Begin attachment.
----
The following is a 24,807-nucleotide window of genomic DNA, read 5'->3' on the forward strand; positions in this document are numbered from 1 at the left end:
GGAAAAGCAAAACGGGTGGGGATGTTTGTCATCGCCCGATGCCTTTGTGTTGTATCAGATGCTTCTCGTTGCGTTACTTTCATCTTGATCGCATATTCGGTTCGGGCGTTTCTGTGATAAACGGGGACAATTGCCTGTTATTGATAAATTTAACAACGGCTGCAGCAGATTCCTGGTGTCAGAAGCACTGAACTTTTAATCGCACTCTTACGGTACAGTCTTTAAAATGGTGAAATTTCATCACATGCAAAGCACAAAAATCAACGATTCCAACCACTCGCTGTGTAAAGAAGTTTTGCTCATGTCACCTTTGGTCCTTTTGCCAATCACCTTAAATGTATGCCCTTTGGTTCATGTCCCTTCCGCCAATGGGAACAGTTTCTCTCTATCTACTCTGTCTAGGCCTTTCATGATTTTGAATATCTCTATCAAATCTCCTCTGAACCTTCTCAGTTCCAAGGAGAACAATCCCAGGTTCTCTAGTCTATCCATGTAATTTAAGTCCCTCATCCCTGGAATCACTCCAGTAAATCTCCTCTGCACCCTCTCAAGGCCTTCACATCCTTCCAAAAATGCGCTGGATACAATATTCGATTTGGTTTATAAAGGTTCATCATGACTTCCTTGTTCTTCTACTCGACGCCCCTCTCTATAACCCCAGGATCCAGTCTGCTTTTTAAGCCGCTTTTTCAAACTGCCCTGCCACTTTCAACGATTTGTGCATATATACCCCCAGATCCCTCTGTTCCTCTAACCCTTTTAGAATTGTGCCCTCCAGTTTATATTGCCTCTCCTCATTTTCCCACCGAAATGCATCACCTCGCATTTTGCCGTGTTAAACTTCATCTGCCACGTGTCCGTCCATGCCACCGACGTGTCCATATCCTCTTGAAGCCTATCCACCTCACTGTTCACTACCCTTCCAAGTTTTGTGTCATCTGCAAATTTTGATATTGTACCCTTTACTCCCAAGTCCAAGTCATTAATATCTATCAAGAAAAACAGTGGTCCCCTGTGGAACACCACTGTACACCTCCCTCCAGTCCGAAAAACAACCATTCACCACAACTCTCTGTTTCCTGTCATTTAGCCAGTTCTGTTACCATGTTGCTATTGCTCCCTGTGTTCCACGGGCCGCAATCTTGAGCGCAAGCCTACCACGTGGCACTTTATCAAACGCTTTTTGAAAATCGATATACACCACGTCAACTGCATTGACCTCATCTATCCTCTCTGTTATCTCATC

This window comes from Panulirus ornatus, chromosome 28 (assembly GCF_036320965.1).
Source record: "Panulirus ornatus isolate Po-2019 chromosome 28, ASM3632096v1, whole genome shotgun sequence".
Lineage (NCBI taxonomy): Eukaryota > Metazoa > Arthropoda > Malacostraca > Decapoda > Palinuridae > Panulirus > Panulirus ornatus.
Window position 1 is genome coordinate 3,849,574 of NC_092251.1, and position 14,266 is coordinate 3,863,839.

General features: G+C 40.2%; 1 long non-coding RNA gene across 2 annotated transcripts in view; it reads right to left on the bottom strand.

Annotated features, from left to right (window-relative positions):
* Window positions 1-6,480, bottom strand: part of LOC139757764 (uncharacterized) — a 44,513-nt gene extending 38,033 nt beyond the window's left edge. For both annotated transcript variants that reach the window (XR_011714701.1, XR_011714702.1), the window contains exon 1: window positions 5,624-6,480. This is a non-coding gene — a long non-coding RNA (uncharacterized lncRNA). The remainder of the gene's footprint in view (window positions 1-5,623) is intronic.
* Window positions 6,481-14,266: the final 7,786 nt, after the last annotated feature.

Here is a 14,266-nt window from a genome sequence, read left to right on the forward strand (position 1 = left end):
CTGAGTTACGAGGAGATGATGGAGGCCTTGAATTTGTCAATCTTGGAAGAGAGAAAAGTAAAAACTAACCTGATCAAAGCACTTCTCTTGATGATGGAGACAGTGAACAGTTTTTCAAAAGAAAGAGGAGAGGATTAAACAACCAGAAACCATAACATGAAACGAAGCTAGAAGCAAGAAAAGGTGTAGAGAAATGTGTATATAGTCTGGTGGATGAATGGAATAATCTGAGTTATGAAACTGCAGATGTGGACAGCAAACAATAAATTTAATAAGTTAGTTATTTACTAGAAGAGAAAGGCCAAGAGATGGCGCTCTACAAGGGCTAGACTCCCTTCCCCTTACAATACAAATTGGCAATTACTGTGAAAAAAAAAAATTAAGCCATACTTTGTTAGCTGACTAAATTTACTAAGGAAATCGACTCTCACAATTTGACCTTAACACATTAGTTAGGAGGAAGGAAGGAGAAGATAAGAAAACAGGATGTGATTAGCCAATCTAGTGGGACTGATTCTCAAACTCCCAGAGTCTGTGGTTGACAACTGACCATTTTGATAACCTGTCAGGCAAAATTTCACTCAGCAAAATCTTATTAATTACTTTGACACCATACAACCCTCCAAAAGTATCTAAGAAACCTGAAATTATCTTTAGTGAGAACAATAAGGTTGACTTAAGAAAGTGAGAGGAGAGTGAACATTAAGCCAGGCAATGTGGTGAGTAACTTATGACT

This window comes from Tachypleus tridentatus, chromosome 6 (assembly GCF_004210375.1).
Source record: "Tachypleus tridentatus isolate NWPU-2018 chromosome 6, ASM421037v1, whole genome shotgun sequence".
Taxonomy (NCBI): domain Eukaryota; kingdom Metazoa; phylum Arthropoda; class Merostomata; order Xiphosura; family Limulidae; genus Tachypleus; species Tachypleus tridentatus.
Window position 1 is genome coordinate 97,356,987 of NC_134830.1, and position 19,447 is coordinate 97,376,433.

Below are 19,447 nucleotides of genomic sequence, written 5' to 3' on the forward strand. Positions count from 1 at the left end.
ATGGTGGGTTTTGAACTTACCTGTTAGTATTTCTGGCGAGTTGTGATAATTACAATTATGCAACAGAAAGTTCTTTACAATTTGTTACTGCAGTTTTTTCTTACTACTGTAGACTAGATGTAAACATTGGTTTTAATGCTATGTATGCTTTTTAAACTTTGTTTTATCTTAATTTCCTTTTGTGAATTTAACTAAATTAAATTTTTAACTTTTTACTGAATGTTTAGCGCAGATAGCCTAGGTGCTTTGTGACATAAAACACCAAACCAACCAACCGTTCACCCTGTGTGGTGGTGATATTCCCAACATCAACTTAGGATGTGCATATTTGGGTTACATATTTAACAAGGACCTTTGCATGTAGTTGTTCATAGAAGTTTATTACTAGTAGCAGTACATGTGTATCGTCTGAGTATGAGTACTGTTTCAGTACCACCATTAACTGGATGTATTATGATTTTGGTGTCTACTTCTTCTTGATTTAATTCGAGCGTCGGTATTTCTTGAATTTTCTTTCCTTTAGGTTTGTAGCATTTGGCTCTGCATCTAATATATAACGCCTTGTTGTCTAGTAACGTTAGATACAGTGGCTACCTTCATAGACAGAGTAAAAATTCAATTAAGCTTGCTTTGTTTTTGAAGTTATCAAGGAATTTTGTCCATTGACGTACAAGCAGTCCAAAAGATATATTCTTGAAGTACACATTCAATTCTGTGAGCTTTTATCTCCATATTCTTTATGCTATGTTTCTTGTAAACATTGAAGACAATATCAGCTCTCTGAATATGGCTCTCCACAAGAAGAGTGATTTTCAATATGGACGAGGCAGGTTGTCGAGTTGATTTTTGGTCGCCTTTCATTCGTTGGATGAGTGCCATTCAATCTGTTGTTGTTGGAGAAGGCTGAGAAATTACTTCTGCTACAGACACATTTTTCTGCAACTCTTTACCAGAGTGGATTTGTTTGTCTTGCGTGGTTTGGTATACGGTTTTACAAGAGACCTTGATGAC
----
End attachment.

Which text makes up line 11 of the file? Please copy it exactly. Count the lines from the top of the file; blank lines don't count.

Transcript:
Here is a 14,266-nt window from a genome sequence, read left to right on the forward strand (position 1 = left end):